Basket cat is pleasedCaturday! Fuzzball is not quite as pleased as this, but she’s happy that it’s the weekend.

Again, not a lot to report. Recently read through When Languages Die, by a professional linguist. This is semi-interesting for its accounts of people who speak uncommon languages, and the subtle and non-subtle differences that those languages have from the main languages in use today. However, I can’t agree with his main thesis, which is, “We absolutely have to study all the languages available right now, because every language that is not spoken anymore decreases the amount of knowledge available by a huge amount!”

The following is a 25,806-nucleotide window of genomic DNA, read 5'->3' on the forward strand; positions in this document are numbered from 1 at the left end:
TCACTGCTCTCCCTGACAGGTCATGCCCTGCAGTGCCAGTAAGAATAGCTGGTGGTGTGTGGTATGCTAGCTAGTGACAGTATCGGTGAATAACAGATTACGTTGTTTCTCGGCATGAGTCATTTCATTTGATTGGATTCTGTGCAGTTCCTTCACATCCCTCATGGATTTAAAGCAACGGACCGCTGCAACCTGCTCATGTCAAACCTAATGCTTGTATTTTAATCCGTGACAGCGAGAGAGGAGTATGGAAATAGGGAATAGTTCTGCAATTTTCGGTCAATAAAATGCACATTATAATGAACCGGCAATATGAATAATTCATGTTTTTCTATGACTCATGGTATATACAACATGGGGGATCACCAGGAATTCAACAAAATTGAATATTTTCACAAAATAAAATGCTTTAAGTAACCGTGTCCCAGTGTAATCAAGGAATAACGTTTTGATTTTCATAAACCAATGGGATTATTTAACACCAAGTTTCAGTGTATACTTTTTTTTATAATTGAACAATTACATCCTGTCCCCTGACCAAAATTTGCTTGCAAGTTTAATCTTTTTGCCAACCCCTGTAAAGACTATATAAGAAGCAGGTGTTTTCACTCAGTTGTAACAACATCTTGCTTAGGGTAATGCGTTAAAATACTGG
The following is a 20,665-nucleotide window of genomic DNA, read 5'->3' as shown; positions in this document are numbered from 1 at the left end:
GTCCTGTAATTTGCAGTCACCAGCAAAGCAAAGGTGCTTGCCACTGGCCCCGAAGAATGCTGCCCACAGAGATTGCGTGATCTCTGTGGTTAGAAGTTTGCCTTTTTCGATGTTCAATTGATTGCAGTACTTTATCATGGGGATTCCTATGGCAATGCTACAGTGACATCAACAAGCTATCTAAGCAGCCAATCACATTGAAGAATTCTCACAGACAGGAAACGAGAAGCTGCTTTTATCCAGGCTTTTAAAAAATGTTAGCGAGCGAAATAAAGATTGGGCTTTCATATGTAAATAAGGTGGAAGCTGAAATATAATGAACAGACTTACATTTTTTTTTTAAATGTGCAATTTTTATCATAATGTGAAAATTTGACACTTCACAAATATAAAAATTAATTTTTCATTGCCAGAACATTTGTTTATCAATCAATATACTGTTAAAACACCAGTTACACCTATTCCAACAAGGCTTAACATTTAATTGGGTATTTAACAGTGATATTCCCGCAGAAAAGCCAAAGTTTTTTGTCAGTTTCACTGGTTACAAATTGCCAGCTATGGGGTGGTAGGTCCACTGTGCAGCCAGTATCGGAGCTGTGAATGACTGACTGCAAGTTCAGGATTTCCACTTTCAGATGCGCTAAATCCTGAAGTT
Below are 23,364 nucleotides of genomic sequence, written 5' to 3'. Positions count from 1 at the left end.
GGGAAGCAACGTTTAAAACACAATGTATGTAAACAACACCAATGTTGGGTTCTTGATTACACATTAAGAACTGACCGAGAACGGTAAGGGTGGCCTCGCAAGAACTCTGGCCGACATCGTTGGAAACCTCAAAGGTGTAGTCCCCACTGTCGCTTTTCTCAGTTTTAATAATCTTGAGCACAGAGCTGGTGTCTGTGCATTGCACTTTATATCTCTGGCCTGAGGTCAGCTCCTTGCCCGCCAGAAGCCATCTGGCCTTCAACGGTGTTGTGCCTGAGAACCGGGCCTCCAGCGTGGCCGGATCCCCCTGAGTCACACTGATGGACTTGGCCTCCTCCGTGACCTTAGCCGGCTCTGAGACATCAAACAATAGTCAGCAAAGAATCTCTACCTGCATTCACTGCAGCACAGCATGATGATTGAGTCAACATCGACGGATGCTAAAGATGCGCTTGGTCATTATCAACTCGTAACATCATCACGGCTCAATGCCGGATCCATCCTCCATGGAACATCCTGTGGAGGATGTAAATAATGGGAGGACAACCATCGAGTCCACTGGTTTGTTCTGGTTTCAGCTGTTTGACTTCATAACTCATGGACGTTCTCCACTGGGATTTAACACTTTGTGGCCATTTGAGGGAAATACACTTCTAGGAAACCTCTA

The examples that he gives of languages holding “special data” are not particularly convincing. So some Siberian reindeer herders have a language where “5-year-old castrated male reindeer” is one word, and most other year/castration status/sex combinations of reindeer have other single words to denote them. You know what? Big deal. We here in Western civilization have a generic word for “automobile”, and hundreds of subsidiary terms (“ricer”, “junker”, “truck”, “dually”, “coupe”, “family sedan”, and “beater”) for specific kinds of automobiles. If reindeer suddenly became as important to us as cars are now, we’d have 20 different single-word terms for various kinds of reindeer before you could say “Cunning linguists”. English still has multiple terms for various important livestock animals; “heifer”, “cow”, “steer”, “ox”, “calf”, and “bull” are all subclasses of “head of cattle”. Basically, the book has some interesting parts, but it was worth less than the $3 that I paid for it. (For future economists, $3 is about 40% of the price of a lunch or a normal paperback book.)